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“I buy on the assumption that they could close the market the next day and not reopen it for five years.”

— Warren Buffett

The Warren Buffett investment philosophy calls for a long-term investment horizon, where a five year holding period, or even longer, would fit right into the strategy. How would such a strategy have worked out for an investment into Expedia Group Inc (NASD: EXPE)? Today, we examine the outcome of a five year investment into the stock back in 2016.

Start date: 03/07/2016


End date: 03/04/2021
Start price/share: $105.39
End price/share: $158.41
Starting shares: 94.89
Ending shares: 99.09
Dividends reinvested/share: $5.06
Total return: 56.96%
Average annual return: 9.45%
Starting investment: $10,000.00
Ending investment: $15,698.71

As shown above, the five year investment result worked out well, with an annualized rate of return of 9.45%. This would have turned a $10K investment made 5 years ago into $15,698.71 today (as of 03/04/2021). On a total return basis, that’s a result of 56.96% (something to think about: how might EXPE shares perform over the next 5 years?). [These numbers were computed with the Dividend Channel DRIP Returns Calculator.]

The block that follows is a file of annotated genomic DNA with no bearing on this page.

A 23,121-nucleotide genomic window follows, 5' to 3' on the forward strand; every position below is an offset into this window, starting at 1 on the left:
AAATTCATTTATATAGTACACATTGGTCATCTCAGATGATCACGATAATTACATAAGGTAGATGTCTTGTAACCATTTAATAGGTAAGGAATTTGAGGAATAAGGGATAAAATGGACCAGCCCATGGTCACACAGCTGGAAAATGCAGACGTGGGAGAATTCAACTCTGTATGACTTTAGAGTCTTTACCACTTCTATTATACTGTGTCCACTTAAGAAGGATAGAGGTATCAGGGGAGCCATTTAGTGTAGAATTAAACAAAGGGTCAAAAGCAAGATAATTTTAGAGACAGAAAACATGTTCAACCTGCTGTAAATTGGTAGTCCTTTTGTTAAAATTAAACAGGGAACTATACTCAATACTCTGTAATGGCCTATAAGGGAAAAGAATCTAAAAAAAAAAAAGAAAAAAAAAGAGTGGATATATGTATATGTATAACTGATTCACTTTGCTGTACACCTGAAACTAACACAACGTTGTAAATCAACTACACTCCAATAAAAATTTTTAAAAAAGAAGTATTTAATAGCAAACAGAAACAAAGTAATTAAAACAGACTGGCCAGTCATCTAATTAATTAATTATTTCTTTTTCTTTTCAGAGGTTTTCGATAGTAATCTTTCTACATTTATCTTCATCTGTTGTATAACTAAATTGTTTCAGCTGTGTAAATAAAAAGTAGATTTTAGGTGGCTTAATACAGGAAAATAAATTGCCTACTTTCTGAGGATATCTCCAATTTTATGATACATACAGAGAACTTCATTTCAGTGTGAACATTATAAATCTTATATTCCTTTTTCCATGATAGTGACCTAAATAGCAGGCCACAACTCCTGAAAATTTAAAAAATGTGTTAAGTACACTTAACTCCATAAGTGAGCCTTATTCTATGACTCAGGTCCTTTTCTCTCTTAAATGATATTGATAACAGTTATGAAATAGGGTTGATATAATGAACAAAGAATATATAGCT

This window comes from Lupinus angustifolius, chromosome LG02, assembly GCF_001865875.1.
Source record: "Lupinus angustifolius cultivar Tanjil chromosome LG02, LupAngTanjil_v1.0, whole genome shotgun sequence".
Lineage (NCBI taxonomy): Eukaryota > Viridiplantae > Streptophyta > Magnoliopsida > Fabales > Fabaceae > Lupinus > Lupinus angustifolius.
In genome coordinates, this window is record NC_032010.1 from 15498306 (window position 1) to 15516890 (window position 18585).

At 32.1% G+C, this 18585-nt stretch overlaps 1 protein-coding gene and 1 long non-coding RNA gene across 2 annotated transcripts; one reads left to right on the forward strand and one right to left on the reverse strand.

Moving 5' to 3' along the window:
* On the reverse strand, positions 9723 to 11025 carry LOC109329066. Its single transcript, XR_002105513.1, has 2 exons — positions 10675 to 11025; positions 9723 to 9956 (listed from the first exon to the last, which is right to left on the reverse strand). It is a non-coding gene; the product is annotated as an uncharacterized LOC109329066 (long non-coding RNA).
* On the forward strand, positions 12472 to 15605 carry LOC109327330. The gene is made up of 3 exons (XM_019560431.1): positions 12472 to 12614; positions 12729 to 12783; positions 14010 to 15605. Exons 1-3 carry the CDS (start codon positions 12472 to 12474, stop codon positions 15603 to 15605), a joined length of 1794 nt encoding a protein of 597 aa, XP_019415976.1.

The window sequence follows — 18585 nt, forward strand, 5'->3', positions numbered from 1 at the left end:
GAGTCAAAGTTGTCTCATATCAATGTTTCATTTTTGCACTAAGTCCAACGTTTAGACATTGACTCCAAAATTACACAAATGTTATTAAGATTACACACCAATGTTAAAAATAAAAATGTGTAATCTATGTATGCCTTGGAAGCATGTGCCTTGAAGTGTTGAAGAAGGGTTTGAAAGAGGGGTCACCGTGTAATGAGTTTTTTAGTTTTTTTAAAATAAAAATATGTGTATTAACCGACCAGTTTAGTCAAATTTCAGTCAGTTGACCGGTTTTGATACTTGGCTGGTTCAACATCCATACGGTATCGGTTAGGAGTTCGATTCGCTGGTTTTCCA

Notice that Expedia Group Inc paid investors a total of $5.06/share in dividends over the 5 holding period, marking a second component of the total return beyond share price change alone. Much like watering a tree, reinvesting dividends can help an investment to grow over time — for the above calculations we assume dividend reinvestment (and for this exercise the closing price on ex-date is used for the reinvestment of a given dividend).

Based upon the most recent annualized dividend rate of 1.36/share, we calculate that EXPE has a current yield of approximately 0.00%. Another interesting datapoint we can examine is ‘yield on cost’ — in other words, we can express the current annualized dividend of 1.36 against the original $105.39/share purchase price. This works out to a yield on cost of 0.00%.

One more investment quote to leave you with:
“Know what you own and why you own it.” — Peter Lynch